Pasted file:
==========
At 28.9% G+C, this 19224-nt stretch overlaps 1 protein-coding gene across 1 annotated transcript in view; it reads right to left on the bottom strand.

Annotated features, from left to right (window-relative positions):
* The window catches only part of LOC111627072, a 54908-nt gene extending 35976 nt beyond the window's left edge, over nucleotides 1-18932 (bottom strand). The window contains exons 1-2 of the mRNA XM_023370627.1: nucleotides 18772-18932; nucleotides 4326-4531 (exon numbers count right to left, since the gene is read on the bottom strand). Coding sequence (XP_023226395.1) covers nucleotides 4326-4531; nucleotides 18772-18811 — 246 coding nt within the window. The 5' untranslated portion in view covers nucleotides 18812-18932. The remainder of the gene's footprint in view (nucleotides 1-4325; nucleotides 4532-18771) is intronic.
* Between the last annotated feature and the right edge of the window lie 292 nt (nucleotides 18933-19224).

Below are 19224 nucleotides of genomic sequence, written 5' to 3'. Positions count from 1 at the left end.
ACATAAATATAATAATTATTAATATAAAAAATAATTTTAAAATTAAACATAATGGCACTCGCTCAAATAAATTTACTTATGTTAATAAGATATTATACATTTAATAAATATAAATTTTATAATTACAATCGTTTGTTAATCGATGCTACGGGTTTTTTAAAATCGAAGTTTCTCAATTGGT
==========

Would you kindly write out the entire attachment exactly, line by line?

At 28.9% G+C, this 19224-nt stretch overlaps 1 protein-coding gene across 1 annotated transcript in view; it reads right to left on the bottom strand.

Annotated features, from left to right (window-relative positions):
* The window catches only part of LOC111627072, a 54908-nt gene extending 35976 nt beyond the window's left edge, over nucleotides 1-18932 (bottom strand). The window contains exons 1-2 of the mRNA XM_023370627.1: nucleotides 18772-18932; nucleotides 4326-4531 (exon numbers count right to left, since the gene is read on the bottom strand). Coding sequence (XP_023226395.1) covers nucleotides 4326-4531; nucleotides 18772-18811 — 246 coding nt within the window. The 5' untranslated portion in view covers nucleotides 18812-18932. The remainder of the gene's footprint in view (nucleotides 1-4325; nucleotides 4532-18771) is intronic.
* Between the last annotated feature and the right edge of the window lie 292 nt (nucleotides 18933-19224).

Below are 19224 nucleotides of genomic sequence, written 5' to 3'. Positions count from 1 at the left end.
ACATAAATATAATAATTATTAATATAAAAAATAATTTTAAAATTAAACATAATGGCACTCGCTCAAATAAATTTACTTATGTTAATAAGATATTATACATTTAATAAATATAAATTTTATAATTACAATCGTTTGTTAATCGATGCTACGGGTTTTTTAAAATCGAAGTTTCTCAATTGGT